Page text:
About this blogger:
A theorist, organist, and conductor, Jeff Ostrowski holds his B.M. in Music Theory from the University of Kansas (2004), and did graduate work in Musicology. He serves as choirmaster for the new FSSP parish in Los Angeles, where he lives with his wife and two children.
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“The authority of the Pope is not unlimited. It is at the service of Sacred Tradition. Still less is any kind of general ‘freedom’ of manufacture, degenerating into spontaneous improvisation, compatible with the essence of faith and liturgy. The greatness of the liturgy depends—we shall have to repeat this frequently—on its lack of spontaneity.”
— Josef Cardinal Ratzinger (2000)

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In This Regard, The EF Cannot Compare To The OF
published 1 May 2015 by Jeff Ostrowski

N THE ORDINARY FORM, the “sung propers” don’t always match the “spoken propers.” In this regard, the EF cannot compare to the OF. However, some trivial differences do exist between the “sung” and “spoken” versions in the Extraordinary Form.

For example, the “spoken form” is CUM VENERIT:

841 Cum Venerit Paraclitus


However, the “sung version” in the Graduale—which often comes from a more ancient version called the Itala—has DUM VENERIT:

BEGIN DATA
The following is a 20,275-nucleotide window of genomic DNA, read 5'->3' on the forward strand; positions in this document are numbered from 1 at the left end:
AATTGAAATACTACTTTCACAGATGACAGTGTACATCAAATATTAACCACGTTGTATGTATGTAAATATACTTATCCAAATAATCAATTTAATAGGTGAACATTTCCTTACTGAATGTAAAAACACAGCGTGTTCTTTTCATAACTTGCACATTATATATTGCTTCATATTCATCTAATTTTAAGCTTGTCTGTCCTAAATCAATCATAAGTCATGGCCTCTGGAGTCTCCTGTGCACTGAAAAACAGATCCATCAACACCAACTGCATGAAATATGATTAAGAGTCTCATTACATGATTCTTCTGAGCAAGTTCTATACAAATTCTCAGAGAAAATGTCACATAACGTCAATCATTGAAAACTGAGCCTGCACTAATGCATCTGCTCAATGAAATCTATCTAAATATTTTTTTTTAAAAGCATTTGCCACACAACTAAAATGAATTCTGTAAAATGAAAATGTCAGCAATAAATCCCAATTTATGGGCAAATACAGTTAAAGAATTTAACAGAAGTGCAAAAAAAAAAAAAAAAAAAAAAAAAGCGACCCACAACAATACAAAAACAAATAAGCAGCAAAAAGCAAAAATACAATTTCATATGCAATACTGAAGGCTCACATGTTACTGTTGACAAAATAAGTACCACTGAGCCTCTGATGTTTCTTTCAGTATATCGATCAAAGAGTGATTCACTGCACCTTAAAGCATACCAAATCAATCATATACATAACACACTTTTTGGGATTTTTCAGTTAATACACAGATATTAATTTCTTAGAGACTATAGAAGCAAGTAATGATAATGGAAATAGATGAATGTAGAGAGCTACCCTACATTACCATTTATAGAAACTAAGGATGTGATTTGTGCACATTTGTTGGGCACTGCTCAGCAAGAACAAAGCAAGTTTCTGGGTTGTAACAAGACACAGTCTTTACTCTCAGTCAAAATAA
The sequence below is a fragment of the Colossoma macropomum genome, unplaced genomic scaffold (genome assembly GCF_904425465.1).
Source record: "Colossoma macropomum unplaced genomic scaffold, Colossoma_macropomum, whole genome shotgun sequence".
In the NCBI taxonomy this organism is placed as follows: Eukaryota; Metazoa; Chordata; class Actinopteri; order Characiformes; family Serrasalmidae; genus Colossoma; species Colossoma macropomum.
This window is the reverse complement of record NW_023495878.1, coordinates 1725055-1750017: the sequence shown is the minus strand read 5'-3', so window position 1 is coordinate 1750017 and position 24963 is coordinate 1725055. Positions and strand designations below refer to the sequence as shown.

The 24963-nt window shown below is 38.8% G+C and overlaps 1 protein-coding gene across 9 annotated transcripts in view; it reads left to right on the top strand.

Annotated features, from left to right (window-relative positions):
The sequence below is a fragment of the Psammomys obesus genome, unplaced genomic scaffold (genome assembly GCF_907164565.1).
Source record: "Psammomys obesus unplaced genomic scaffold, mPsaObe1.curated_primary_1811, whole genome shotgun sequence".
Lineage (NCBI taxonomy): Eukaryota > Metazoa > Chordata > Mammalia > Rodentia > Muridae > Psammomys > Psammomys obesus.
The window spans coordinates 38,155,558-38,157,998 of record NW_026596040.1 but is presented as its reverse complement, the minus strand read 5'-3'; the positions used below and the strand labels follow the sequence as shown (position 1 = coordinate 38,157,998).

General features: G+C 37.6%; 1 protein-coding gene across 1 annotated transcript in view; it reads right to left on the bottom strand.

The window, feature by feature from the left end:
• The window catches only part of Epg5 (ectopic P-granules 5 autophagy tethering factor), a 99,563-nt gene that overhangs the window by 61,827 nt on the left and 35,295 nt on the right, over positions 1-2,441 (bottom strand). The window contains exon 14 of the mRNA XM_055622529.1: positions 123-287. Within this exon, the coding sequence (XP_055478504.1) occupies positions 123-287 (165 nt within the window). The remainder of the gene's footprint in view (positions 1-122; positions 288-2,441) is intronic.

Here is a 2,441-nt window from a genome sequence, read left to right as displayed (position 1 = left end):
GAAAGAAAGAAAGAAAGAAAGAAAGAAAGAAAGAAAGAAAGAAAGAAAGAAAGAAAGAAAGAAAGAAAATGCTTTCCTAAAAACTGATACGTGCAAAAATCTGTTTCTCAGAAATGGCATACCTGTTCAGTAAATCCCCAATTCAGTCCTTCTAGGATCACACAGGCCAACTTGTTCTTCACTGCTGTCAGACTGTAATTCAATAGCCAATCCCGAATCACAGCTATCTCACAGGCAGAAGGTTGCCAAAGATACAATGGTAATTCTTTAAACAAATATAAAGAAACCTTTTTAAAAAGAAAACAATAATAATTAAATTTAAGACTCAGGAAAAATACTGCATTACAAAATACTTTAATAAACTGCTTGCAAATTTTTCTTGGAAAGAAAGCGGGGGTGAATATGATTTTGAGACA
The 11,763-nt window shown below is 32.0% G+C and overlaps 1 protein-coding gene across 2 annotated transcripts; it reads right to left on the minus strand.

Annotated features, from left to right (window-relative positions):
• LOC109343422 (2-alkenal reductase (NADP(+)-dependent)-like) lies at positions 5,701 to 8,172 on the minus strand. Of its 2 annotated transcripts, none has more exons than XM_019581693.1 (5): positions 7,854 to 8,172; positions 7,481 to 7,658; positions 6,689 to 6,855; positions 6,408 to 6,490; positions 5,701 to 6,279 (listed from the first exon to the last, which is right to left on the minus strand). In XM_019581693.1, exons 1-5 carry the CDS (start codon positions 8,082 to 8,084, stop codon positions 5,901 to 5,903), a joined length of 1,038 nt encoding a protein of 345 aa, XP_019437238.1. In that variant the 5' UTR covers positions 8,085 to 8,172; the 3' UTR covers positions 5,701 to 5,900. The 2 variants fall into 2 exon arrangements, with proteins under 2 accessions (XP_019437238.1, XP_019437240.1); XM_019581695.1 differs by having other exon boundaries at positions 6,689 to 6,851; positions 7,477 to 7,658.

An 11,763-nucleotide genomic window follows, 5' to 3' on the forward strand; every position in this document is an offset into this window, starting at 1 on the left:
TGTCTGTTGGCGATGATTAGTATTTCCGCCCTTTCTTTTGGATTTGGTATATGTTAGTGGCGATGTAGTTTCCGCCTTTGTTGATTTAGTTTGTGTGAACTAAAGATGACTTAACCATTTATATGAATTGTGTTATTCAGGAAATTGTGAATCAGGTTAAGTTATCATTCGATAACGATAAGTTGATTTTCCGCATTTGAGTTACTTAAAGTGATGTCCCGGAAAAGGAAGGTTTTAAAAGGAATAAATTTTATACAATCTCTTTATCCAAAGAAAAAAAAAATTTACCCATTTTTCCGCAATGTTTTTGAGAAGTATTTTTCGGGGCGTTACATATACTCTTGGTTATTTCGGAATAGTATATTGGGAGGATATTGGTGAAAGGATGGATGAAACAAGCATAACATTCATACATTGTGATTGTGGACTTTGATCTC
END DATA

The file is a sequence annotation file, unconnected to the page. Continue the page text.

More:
840 Dum Venerit


That’s the Communion for this Sunday. If you look at the Offertory verses for last Sunday, you’ll notice three possible versions:

Carl Ott’s Offertoriale: “Qui custodit veritatem in saeculum; faciet judicium injuriam patientibus; dat escam esurientibus.”

Rupert Fischer’s Offertoriale: “Qui custodit veritatem in saeculum; faciens judicium injuriam patientibus; dat escam esurientibus.”

St. Jerome’s Vulgata: “Qui custodit veritatem in saeculum; facit judicium injuriam patientibus; dat escam esurientibus.”

They all mean basically the same thing:

«Who will execute judgment for them that suffer wrong.»

«Who is executing judgment for them that suffer wrong.»

«Who executes judgment for them that suffer wrong.»

To view a meme about sung vs. spoken, click here.